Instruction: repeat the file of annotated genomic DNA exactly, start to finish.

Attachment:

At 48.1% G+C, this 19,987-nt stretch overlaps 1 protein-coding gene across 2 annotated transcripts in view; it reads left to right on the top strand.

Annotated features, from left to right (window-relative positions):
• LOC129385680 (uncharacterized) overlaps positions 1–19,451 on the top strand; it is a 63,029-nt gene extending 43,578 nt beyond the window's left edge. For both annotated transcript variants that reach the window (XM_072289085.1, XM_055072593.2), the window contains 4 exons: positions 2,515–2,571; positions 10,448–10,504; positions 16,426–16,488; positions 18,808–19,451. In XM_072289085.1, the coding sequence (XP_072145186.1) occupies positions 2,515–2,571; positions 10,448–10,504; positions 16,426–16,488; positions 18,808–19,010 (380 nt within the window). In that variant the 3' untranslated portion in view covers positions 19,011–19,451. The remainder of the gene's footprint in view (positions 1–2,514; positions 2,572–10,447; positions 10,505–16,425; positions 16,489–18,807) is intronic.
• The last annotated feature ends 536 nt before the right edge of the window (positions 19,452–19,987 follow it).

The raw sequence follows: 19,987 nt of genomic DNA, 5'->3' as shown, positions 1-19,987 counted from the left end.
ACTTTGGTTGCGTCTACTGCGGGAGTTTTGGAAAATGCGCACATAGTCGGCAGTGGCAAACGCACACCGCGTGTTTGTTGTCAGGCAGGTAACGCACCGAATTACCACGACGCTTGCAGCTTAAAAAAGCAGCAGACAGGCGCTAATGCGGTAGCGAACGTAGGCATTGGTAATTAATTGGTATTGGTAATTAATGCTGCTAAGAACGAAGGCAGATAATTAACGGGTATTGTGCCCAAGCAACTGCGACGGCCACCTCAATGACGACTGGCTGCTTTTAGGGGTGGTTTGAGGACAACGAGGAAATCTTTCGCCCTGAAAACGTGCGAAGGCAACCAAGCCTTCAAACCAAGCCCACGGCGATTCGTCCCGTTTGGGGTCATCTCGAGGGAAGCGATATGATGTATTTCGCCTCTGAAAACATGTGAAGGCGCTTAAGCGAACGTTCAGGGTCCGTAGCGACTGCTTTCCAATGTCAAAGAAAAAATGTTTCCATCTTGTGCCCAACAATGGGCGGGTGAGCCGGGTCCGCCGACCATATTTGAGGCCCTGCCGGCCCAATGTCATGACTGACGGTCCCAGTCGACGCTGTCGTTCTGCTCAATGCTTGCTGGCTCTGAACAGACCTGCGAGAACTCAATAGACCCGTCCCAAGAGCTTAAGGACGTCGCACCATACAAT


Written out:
At 48.1% G+C, this 19,987-nt stretch overlaps 1 protein-coding gene across 2 annotated transcripts in view; it reads left to right on the top strand.

Annotated features, from left to right (window-relative positions):
• LOC129385680 (uncharacterized) overlaps positions 1–19,451 on the top strand; it is a 63,029-nt gene extending 43,578 nt beyond the window's left edge. For both annotated transcript variants that reach the window (XM_072289085.1, XM_055072593.2), the window contains 4 exons: positions 2,515–2,571; positions 10,448–10,504; positions 16,426–16,488; positions 18,808–19,451. In XM_072289085.1, the coding sequence (XP_072145186.1) occupies positions 2,515–2,571; positions 10,448–10,504; positions 16,426–16,488; positions 18,808–19,010 (380 nt within the window). In that variant the 3' untranslated portion in view covers positions 19,011–19,451. The remainder of the gene's footprint in view (positions 1–2,514; positions 2,572–10,447; positions 10,505–16,425; positions 16,489–18,807) is intronic.
• The last annotated feature ends 536 nt before the right edge of the window (positions 19,452–19,987 follow it).

The raw sequence follows: 19,987 nt of genomic DNA, 5'->3' as shown, positions 1-19,987 counted from the left end.
ACTTTGGTTGCGTCTACTGCGGGAGTTTTGGAAAATGCGCACATAGTCGGCAGTGGCAAACGCACACCGCGTGTTTGTTGTCAGGCAGGTAACGCACCGAATTACCACGACGCTTGCAGCTTAAAAAAGCAGCAGACAGGCGCTAATGCGGTAGCGAACGTAGGCATTGGTAATTAATTGGTATTGGTAATTAATGCTGCTAAGAACGAAGGCAGATAATTAACGGGTATTGTGCCCAAGCAACTGCGACGGCCACCTCAATGACGACTGGCTGCTTTTAGGGGTGGTTTGAGGACAACGAGGAAATCTTTCGCCCTGAAAACGTGCGAAGGCAACCAAGCCTTCAAACCAAGCCCACGGCGATTCGTCCCGTTTGGGGTCATCTCGAGGGAAGCGATATGATGTATTTCGCCTCTGAAAACATGTGAAGGCGCTTAAGCGAACGTTCAGGGTCCGTAGCGACTGCTTTCCAATGTCAAAGAAAAAATGTTTCCATCTTGTGCCCAACAATGGGCGGGTGAGCCGGGTCCGCCGACCATATTTGAGGCCCTGCCGGCCCAATGTCATGACTGACGGTCCCAGTCGACGCTGTCGTTCTGCTCAATGCTTGCTGGCTCTGAACAGACCTGCGAGAACTCAATAGACCCGTCCCAAGAGCTTAAGGACGTCGCACCATACAAT